Viewed today, Anatomy of a Murder is a classic that, unlike most others, doesn't feel its age. Part of the reason for this is Wendell Mayes' snappy dialogue. It's edgy without being dated, and gives each character something utterly fascinating to say. The other half of the equation lies with the actors doing the talking. There’s nothing even remotely creaky about these performances. James Stewart is brilliant, as are Lee Remick, Arthur O'Connell and Ben Gazzara: not a false note among them. George C. Scott's flashy mouthpiece is a tad over the top, but a nice contrast to Stewart's understated approach to his courtroom antics. All the pistons are firing and the results are pure entertainment dynamite!
Sony Pictures had previously released a DVD under the old Columbia Classics banner. The DVD was solid and gave a good representation of the film. But Criterion's new Blu-ray is absolutely stunning. By direct comparison this 1080p hi-def transfer delivers the goods on all levels: a reference quality disc. The B&W elements are in superb shape and what we get as a result is a starker, more refined, and most impressive image that extols all the subtle nuances of Sam Leavitt's cinematography. There's minute detail to skin, fabric, wood grain, etc. that ratchets up the visuals to a level unseen since the film's debut.
Criterion antes up with a brand spanking new 5.1 Dolby mix (uncharacteristic for a company that usually remains exclusively faithful to the film maker's original intent). Of course, Criterion also includes the original remastered mono. In truth, I could detect very little difference in either of these mixes, except to say that the Duke Ellington score is definitely the benefactor in the 5.1 stereo. Otherwise, this is primarily a dialogue driven film. Whether you choose the 5.1 or mono the results are likely to sound pretty much the same - clean with no discernible hiss and pop. Good stuff!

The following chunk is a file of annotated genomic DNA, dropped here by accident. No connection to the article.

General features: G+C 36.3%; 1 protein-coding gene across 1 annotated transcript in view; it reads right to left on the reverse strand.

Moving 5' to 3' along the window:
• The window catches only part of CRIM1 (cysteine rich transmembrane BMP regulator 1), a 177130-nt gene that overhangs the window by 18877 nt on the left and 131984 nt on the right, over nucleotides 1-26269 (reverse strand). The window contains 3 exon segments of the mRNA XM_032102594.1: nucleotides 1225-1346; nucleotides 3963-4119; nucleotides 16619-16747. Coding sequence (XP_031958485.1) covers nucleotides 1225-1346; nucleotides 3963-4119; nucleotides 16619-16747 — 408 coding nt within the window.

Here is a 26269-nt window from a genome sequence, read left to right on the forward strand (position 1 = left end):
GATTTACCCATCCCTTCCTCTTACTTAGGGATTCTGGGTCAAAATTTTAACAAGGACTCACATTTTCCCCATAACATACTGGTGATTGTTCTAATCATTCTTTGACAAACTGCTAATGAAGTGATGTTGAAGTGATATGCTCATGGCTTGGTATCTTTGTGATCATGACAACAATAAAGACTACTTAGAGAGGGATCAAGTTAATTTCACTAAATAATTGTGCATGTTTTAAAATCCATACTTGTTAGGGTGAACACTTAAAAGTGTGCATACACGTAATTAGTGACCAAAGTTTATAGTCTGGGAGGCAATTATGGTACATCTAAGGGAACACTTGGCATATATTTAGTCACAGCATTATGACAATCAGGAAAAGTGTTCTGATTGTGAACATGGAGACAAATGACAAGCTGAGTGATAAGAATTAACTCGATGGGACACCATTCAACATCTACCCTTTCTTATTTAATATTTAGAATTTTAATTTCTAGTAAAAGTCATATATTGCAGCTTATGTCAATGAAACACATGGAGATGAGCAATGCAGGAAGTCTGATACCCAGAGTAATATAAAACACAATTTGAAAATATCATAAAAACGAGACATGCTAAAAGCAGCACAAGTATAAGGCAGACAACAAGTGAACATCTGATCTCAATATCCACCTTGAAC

Running true to form, Criterion pads out this disc with a litany of suitable extra features. We get interviews with Foster Hirsch and Otto Preminger, a critique of Ellington's score by Gary Giddins, Pat Kirkham talks about Sal Bass' impressive main title sequence. There are also excerpts from a few vintage documentaries on the film and other interviews with Preminger, a trailer and an extensive booklet featuring an essay by Nick Pinkerton. Bottom line: this is a real NO BRAINER! Anatomy of a Murder is a stellar film, presented for the very first time on home video in stellar condition. Run out and buy it today!
FILM RATING (out of 5 - 5 being the best)